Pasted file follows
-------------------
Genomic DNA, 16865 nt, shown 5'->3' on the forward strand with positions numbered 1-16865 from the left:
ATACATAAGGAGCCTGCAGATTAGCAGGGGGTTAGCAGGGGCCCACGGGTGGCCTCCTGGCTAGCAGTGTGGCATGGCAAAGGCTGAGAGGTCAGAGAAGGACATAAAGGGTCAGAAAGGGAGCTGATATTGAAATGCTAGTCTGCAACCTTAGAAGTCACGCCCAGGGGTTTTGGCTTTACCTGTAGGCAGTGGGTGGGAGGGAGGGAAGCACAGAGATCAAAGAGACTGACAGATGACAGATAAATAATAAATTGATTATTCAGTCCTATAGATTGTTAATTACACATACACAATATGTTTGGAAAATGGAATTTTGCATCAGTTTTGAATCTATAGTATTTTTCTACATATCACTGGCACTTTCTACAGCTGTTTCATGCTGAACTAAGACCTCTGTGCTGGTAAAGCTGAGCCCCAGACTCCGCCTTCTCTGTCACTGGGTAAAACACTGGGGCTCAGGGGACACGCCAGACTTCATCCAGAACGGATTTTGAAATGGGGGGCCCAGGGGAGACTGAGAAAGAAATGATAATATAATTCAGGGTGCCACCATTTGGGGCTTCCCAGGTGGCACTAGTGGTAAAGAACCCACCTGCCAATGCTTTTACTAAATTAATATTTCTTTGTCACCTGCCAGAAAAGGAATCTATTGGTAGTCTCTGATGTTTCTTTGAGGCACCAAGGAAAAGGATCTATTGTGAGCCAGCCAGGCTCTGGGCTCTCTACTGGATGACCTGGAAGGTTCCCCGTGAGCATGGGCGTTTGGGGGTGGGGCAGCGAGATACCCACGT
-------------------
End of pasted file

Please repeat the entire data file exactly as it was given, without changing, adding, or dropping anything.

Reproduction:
Genomic DNA, 16865 nt, shown 5'->3' on the forward strand with positions numbered 1-16865 from the left:
ATACATAAGGAGCCTGCAGATTAGCAGGGGGTTAGCAGGGGCCCACGGGTGGCCTCCTGGCTAGCAGTGTGGCATGGCAAAGGCTGAGAGGTCAGAGAAGGACATAAAGGGTCAGAAAGGGAGCTGATATTGAAATGCTAGTCTGCAACCTTAGAAGTCACGCCCAGGGGTTTTGGCTTTACCTGTAGGCAGTGGGTGGGAGGGAGGGAAGCACAGAGATCAAAGAGACTGACAGATGACAGATAAATAATAAATTGATTATTCAGTCCTATAGATTGTTAATTACACATACACAATATGTTTGGAAAATGGAATTTTGCATCAGTTTTGAATCTATAGTATTTTTCTACATATCACTGGCACTTTCTACAGCTGTTTCATGCTGAACTAAGACCTCTGTGCTGGTAAAGCTGAGCCCCAGACTCCGCCTTCTCTGTCACTGGGTAAAACACTGGGGCTCAGGGGACACGCCAGACTTCATCCAGAACGGATTTTGAAATGGGGGGCCCAGGGGAGACTGAGAAAGAAATGATAATATAATTCAGGGTGCCACCATTTGGGGCTTCCCAGGTGGCACTAGTGGTAAAGAACCCACCTGCCAATGCTTTTACTAAATTAATATTTCTTTGTCACCTGCCAGAAAAGGAATCTATTGGTAGTCTCTGATGTTTCTTTGAGGCACCAAGGAAAAGGATCTATTGTGAGCCAGCCAGGCTCTGGGCTCTCTACTGGATGACCTGGAAGGTTCCCCGTGAGCATGGGCGTTTGGGGGTGGGGCAGCGAGATACCCACGT